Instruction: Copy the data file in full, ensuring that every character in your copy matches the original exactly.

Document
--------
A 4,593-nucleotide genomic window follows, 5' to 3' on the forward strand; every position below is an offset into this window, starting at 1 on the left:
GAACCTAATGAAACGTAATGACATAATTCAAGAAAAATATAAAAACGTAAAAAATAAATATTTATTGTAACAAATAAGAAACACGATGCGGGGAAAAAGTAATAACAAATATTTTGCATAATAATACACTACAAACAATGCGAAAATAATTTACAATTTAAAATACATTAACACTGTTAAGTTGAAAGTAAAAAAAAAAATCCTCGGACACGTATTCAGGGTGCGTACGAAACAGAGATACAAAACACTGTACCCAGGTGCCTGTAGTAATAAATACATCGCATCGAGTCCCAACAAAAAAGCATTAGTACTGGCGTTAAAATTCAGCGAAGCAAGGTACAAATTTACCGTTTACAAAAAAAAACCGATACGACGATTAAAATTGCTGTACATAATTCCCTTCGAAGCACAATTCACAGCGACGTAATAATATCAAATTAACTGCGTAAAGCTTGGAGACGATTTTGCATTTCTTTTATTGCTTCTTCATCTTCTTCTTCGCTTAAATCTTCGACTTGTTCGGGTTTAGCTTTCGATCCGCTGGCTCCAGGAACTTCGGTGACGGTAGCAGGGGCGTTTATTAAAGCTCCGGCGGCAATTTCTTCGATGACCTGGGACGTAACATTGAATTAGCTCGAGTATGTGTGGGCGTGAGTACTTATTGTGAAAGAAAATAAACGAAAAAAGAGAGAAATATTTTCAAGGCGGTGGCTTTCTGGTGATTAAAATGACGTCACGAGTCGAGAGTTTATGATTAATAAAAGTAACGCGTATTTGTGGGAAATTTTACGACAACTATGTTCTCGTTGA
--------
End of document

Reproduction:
A 4,593-nucleotide genomic window follows, 5' to 3' on the forward strand; every position below is an offset into this window, starting at 1 on the left:
GAACCTAATGAAACGTAATGACATAATTCAAGAAAAATATAAAAACGTAAAAAATAAATATTTATTGTAACAAATAAGAAACACGATGCGGGGAAAAAGTAATAACAAATATTTTGCATAATAATACACTACAAACAATGCGAAAATAATTTACAATTTAAAATACATTAACACTGTTAAGTTGAAAGTAAAAAAAAAAATCCTCGGACACGTATTCAGGGTGCGTACGAAACAGAGATACAAAACACTGTACCCAGGTGCCTGTAGTAATAAATACATCGCATCGAGTCCCAACAAAAAAGCATTAGTACTGGCGTTAAAATTCAGCGAAGCAAGGTACAAATTTACCGTTTACAAAAAAAAACCGATACGACGATTAAAATTGCTGTACATAATTCCCTTCGAAGCACAATTCACAGCGACGTAATAATATCAAATTAACTGCGTAAAGCTTGGAGACGATTTTGCATTTCTTTTATTGCTTCTTCATCTTCTTCTTCGCTTAAATCTTCGACTTGTTCGGGTTTAGCTTTCGATCCGCTGGCTCCAGGAACTTCGGTGACGGTAGCAGGGGCGTTTATTAAAGCTCCGGCGGCAATTTCTTCGATGACCTGGGACGTAACATTGAATTAGCTCGAGTATGTGTGGGCGTGAGTACTTATTGTGAAAGAAAATAAACGAAAAAAGAGAGAAATATTTTCAAGGCGGTGGCTTTCTGGTGATTAAAATGACGTCACGAGTCGAGAGTTTATGATTAATAAAAGTAACGCGTATTTGTGGGAAATTTTACGACAACTATGTTCTCGTTGA